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We’re Not in Mayberry Anymore

Many Americans today fondly remember The Andy Griffith Show, the popular television series that spanned eight seasons from 1960 to 1968. The television show captures the sentiments of a generation and the nostalgia of another, and it represents what law enforcement could be. 

The show is still especially popular today among conservatives in America, who fondly recall sweeter times and the traditions of a bygone era. The show stars Andy Griffith, the widowed sheriff of the quaint little town of Mayberry, North Carolina. Griffith is the charming and charismatic sheriff who nearly always does right by his community. He’s an exemplary citizen and role model who respects his neighbors and leads by example, and he makes people laugh all the while. 








Unfortunately, the truth about modern law enforcement in America is far more sinister, yet the politicians are more than happy to exploit the sensibilities of their enemies who remember the good old days back in Mayberry.

Have you ever considered how convenient it is for the Left, and for government in general, that conservatives broadly consider law enforcement their allies? The benefits are manifold: the state can blame their opponents for their own failed policies and abuses of power; they can use their opponents’ own allies to force them into compliance, and even to quell or preempt rebellion; they can vilify their opponents for the wrongdoings of their officers; they can further their own political agenda through officers disguised as their opponents’ allies, whose disguises even afford the tyrants a friendlier and more familiar disposition.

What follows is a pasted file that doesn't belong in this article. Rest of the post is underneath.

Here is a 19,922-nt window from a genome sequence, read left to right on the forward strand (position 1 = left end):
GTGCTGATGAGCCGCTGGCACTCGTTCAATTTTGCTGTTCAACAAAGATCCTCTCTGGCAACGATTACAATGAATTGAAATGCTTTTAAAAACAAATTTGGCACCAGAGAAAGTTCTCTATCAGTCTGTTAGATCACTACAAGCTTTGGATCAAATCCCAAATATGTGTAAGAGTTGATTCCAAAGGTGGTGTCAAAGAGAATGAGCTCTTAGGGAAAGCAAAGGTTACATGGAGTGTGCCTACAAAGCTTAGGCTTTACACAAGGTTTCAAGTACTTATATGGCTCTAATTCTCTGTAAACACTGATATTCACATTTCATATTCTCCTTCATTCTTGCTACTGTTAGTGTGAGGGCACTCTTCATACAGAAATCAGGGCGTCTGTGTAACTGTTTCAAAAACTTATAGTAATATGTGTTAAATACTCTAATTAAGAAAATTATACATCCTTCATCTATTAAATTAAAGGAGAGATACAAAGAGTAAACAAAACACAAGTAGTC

Regrettably, even my own father has confessed to me that, as a career law enforcement officer, he was perfectly willing to disobey the Constitution in order to obey a direct order. He's even gone further to claim that, in such cases, it is the responsibility of the judge to figure it out and to effect justice. 

Of course, the flaws in this train of thought are many: in such cases, the officers stand to absolve themselves from any responsibility for their actions; they place all of their faith in a politically-motivated judicial system; and they stand to suspend the individual's liberty, even on the suspicion that the order is illegitimate or unlawful. 

It is always and everywhere the obligation of every officer, and of every agent of government, to uphold and enforce the law of the land, and to accord with the public interest. This means rejecting unlawful orders, even at the risk of losing one's job. After all, those officers are ultimately accountable to the public, the law, and the Almighty who will cast the final judgment on their character, their integrity, and the life they led. 

Police officers like to claim that they’re public servants, that they go after "bad guys" to "serve and protect" the community; but from their point of view, they can't help but see "bad guys" everywhere they go. As they see it, their primary tool is the hammer, and the public looks like a bunch of nails.